I think the distinction is important because it suggests that suffering itself appears as a limiting factor only insofar as it is strong evidence of physical needs that are not met. And while both strongly correlate in the present, I argue that we should expect this to change.

Interesting, thanks Ben! I definitely agree that this is the crux. 

I'm sympathetic to the claim that "this algorithm would be less efficient than quicksort" and that this claim is generalizable.[1] However, if true, I think it only implies that suffering is -- by default -- inefficient as a motivation for an algorithm

Right after making my crux claim, I reference some of Tobias Baumann's (2022a, 2022b) work which gives some examples of how significant amounts of suffering may be instrumentally useful/required in cases such as scientific experiments where sentience plays a key role (where the suffering is not due to it being a strong motivator for an efficient algorithm, but for other reasons). Interestingly, his "incidental suffering" examples are more similar to the factory farming and human slavery examples than to the Quicksort example.

  1. ^

    To be fair, it's been a while since I've read about stuff like suffering subroutines (see, e.g., Tomasik 2019) and its plausibility, and people might have raised considerations going against that claim.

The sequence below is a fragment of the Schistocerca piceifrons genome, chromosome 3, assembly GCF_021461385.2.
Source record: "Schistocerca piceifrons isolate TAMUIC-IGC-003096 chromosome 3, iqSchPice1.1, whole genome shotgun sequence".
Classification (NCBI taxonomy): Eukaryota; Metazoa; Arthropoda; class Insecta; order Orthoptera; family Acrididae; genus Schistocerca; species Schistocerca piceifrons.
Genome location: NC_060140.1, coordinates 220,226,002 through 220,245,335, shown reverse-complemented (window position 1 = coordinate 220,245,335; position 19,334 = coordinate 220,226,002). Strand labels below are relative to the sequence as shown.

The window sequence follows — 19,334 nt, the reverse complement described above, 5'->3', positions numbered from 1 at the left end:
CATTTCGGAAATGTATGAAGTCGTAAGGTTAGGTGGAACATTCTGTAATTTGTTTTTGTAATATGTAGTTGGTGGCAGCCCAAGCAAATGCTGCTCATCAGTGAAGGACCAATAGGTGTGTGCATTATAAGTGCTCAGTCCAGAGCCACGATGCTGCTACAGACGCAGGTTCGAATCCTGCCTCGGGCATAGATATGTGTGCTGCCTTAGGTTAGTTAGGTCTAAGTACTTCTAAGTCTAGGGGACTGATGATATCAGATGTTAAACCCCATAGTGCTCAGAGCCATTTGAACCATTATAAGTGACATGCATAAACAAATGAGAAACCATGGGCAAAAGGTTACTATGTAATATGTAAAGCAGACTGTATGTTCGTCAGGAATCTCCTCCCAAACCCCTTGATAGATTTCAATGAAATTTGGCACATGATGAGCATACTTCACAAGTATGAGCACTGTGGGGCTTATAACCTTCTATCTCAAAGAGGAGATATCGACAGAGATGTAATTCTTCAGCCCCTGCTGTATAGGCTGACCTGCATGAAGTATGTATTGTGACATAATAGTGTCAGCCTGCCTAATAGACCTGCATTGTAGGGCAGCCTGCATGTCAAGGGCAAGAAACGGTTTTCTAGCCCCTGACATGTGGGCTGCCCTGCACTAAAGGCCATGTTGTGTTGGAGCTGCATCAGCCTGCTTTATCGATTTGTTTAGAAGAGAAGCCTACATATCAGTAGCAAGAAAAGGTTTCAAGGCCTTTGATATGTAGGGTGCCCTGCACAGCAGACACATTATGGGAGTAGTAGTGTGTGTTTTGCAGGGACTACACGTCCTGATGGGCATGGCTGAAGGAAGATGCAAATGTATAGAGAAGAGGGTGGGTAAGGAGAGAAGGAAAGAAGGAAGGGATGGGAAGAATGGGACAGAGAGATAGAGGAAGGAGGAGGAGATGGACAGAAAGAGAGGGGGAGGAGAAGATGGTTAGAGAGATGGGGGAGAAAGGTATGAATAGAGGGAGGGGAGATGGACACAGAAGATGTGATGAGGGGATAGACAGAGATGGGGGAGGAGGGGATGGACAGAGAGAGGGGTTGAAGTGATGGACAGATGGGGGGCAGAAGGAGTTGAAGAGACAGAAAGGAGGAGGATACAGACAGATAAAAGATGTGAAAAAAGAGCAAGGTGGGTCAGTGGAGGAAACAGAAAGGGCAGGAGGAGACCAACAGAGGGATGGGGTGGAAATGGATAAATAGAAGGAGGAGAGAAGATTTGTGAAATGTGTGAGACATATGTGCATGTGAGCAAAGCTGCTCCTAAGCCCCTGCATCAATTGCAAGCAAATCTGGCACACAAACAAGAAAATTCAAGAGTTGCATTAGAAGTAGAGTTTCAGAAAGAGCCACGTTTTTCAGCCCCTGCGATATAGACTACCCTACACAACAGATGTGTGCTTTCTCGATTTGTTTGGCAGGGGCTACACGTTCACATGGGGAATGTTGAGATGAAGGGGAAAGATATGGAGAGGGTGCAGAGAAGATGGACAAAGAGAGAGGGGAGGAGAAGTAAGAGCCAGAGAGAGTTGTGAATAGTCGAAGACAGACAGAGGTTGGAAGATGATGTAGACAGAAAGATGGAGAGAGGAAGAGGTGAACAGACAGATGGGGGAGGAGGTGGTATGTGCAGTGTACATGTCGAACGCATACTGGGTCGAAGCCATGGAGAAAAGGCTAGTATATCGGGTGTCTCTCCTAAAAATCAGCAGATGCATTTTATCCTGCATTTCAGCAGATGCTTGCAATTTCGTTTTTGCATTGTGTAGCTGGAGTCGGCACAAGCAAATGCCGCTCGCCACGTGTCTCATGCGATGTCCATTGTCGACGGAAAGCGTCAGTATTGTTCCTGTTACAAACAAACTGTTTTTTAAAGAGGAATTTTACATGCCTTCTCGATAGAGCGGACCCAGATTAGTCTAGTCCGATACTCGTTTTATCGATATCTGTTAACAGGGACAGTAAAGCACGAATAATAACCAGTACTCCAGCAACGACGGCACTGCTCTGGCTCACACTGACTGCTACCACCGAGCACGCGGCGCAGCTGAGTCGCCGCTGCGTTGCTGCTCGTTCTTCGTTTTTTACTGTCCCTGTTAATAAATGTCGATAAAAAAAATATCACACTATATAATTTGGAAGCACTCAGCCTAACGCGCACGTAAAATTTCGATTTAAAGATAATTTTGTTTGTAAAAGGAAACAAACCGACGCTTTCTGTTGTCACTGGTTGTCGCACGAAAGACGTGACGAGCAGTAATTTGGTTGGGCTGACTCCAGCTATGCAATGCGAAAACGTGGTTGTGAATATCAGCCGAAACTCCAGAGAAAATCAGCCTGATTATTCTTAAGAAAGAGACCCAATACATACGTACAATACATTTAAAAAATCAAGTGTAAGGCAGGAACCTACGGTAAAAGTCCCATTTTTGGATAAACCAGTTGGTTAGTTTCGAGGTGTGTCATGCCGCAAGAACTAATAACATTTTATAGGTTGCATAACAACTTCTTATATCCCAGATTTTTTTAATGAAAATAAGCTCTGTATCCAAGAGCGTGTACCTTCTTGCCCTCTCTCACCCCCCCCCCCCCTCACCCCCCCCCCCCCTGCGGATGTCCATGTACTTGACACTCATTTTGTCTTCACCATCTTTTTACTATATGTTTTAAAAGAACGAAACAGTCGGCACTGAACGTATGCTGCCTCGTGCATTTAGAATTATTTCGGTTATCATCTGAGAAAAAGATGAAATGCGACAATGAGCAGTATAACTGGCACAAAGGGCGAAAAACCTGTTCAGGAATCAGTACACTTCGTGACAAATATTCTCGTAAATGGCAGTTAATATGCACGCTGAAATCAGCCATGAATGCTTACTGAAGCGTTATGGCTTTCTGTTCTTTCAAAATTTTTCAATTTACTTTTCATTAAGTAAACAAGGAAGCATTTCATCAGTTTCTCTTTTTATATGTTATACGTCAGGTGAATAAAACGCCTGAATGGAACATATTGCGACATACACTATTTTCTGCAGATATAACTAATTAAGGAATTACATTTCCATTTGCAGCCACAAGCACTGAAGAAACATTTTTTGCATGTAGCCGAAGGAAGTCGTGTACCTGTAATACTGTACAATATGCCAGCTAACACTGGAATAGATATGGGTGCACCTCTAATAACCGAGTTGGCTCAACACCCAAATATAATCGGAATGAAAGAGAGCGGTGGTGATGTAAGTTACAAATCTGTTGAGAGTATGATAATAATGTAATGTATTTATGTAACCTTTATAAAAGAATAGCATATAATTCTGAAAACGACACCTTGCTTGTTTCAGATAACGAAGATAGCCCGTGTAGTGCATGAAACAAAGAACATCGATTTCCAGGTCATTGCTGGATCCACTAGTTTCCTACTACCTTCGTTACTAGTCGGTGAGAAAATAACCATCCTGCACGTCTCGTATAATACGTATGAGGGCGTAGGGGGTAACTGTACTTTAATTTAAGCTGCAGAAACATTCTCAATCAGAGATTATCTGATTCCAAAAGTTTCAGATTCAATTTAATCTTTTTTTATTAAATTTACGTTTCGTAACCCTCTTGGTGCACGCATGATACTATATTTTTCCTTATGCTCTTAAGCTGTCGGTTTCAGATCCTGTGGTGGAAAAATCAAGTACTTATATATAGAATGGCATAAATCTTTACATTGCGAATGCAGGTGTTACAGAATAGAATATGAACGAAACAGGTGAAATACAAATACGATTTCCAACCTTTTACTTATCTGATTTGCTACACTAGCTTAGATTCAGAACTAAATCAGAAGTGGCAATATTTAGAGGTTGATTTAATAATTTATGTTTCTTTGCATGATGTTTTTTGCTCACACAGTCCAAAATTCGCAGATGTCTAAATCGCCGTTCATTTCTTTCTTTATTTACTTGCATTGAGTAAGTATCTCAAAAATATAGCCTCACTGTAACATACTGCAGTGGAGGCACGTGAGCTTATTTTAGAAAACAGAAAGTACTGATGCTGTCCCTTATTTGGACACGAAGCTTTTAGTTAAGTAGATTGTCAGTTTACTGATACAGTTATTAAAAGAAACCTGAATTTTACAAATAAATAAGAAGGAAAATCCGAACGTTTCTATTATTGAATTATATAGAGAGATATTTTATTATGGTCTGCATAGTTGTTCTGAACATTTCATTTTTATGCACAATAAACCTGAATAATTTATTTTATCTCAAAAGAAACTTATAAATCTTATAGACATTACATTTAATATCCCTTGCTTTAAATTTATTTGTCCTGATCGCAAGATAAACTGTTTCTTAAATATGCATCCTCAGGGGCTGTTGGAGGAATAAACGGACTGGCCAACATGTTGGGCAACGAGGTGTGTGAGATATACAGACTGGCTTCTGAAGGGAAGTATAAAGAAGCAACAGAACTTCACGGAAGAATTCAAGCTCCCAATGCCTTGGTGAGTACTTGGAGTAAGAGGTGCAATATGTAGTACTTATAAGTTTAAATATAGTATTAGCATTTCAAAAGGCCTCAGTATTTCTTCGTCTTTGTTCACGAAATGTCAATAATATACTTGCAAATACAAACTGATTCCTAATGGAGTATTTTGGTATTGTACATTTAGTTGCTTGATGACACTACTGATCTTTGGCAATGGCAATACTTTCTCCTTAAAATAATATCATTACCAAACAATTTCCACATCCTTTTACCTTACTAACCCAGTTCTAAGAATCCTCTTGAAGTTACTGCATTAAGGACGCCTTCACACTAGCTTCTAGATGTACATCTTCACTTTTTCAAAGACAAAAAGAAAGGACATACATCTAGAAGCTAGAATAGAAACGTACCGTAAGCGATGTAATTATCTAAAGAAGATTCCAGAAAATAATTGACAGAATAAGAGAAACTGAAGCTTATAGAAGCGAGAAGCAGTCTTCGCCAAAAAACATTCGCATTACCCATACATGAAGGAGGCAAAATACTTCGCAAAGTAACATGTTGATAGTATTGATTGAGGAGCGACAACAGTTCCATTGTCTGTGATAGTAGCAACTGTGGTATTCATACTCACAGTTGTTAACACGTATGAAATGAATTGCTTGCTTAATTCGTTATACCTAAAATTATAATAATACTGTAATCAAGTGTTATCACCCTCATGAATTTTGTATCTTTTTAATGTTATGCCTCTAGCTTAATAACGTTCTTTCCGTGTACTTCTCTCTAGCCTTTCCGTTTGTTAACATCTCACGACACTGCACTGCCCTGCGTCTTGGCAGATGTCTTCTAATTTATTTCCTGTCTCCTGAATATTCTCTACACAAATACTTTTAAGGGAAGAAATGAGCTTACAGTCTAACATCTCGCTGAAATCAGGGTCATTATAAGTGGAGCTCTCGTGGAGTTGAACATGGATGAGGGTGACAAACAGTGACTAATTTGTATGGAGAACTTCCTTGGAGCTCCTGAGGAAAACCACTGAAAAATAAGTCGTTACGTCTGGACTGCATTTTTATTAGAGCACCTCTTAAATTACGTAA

Thanks, Maxime! This is indeed a relevant consideration I thought a tiny bit about, and Michael St. Jules also brought that up in a comment on my draft.

First of all, it is important to note that UCC affects the neglectedness -- and potentially also the probability -- of "late s-risks", only (i.e., those that happen far away enough from now for the UCC selection to actually have the time to occur). So let's consider only these late s-risks.

We might want to differentiate between three different cases:
1. Extreme UCC (where suffering is not just ignored but ends up being valued as in the scenario I depict in this footnote. In this case, all kinds of late s-risks seem not only more neglected but also more likely.
2. Strong UCC (where agents end up being roughly indifferent to suffering; this is the case your comment assumes I think). In this case, while all kinds of late s-risks seem more neglected, late s-risks from conflict seem indeed less likely. However, this doesn't seem to apply to (at least) near-misses and incidental risks.
3. Weak UCC (where agents still care about suffering but much less than we do). In this case, same as above, except perhaps for the "late s-risks from conflict" part. I don't know how weak UCC would change conflict dynamics.

The more we expect #2 more than #1 and #3, the more your point applies, I think (with the above caveat on near-misses and incidental risks). I might definitely have missed something, though. It's a bit complicated.

Thanks for the comment!

Right now, in rich countries, we seem to live in an unusual period Robin Hanson (2009) calls "the Dream Time". You can survive valuing pretty much whatever you want, which is why there isn't much selection pressure on values. This likely won't go on forever, especially if Humanity starts colonizing space.

(Re religion. This is anecdotical but since you brought up this example: in the past, I think religious people would have been much less successful at spreading their values if they were more concerned about the suffering of the people they were trying to convert. The growth of religion was far from being a harm-free process.)